This past weekend, I had the opportunity to ride the still-under-construction bicycle boulevard along 40th Street in Minneapolis to take some photos and get some first-impressions. The bicycle boulevard portion of the greenway stretches on 40th Street between I-35W and Nokomis Avenue.
40th Street is a relatively low-volume roadway, lined with small homes and a few churches. Despite having some significant hills along the way, the low traffic volumes make it an attractive choice for a bicycle boulevard. It is already an unattractive route for vehicles because it doesn’t cross I-35W to the west or Hiawatha Avenue to the east.
Identification & Wayfinding Signage
The identification and wayfinding signage is attractive and visible.
While many of the stop signs along the route were removed to allow cyclists to maintain momentum at intersections, there is still a surprising number remaining along the route. As I rode the route, I routinely rolled through all the stop signs without stopping after making sure there was no cross traffic – I anticipate most cyclists will do the same, and that it won’t cause any problems. Still, I would have liked to have seen a few more of the stop signs removed and replaced by other traffic calming techniques.
The curb extensions (bump-outs) along the corridor are all very attractive and well designed. They are a welcome addition to the corridor. As far as I’m concerned, the city is welcome to build more of these anywhere they want.
Chicago Avenue Median
At Chicago Avenue, a small median was installed that is just long enough to prevent several turning movements at the intersection. The median includes two channels (sort of) to allow pedestrians and cyclists to continue straight along the 40th Street corridor. The channels are aligned with the sidewalks along 40th Street, however, which means that cyclists will have to deviate significantly from their path to get to the channel. It would have been more logical to design a median that allowed cyclists to pass through (rather than over) the median at street level, and perhaps wider to allow cyclists to pass each direction of traffic individually. I asked Don Pflaum (the city’s design engineer for this project) about this at one of the public open houses, and he said that the design is a result of trying to minimize the footprint of the median to reduce parking impacts in front of nearby homes, and to minimize snow removal responsibilities for the city. A possible benefit of requiring cyclists to swerve to get through the intersection is that it will likely slow cyclists down significantly as they try to cross the busy Chicago Avenue.
This design also does not make it immediately clear to cyclists that they are permitted to pass through the median instead of turning right (like motorists are required to do). I had to backtrack and search a little before I noticed the sign that said “except bikes.” Certainly anyone familiar with the concept of bicycle boulevards will know that cyclists are permitted to pass through, but I could see a few less experienced cyclists being confused at this intersection. It might be a good idea to place another “right turn only, except bikes” sign in the center of the median.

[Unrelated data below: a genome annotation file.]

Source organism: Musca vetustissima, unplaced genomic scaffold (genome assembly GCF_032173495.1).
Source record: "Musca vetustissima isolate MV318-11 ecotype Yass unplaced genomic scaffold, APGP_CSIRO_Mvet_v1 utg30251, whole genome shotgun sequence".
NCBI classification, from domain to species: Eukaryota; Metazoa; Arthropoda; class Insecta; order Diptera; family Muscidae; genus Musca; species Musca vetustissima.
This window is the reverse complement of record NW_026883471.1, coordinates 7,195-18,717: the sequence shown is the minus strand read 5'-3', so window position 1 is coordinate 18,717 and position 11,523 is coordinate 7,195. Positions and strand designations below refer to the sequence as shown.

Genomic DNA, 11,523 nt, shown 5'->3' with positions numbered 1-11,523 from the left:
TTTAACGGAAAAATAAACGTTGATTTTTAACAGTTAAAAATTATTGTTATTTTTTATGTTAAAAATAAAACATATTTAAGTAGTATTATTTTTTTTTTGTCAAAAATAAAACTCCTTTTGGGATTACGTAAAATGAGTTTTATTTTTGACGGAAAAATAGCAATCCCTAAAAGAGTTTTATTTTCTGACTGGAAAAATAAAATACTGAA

11th Avenue Diverter
The only clear “miss” along the corridor is the diverter installed at the intersection of 40th Street and 11th Avenue, an aspect of the design that I understand has been fairly controversial. The diverter was designed with gaps on either end to allow emergency vehicles and cyclists to continue through the intersection. As a cyclist, it is easy enough to swerve around the end of the diverter to continue on 40th Street. Unfortunately, it is easy for vehicles to do the same. In fact, as I rode my bicycle through the intersection, I saw a vehicle drive around the diverter as well. This type of behavior will likely drop off as people that live in the neighborhood adjust to the new traffic patterns, but a diverter was still a strange choice along this corridor. It is hard to imagine traffic volumes on 40th Street being high enough to justify the diversion of traffic at this location. I suspect that this diverter is simply intended to calm traffic, rather than to divert any movement in particular, which I consider misuse of the diverter. In this location, I believe a small neighborhood traffic circle or chicanes would have been a better choice.
Cedar Avenue Traffic Signal
At Cedar Avenue, the existing traffic signal will be modified so that Cedar Avenue always has a green signal unless a cyclist or pedestrian actuates a signal change by pushing a button. Buttons have been placed on a small median in a location that will be accessible to cyclists. This will be extremely helpful for cyclists.
I’m excited to see how well this project is received. This project will likely determine whether bicycle boulevards will be implemented elsewhere in Minnesota.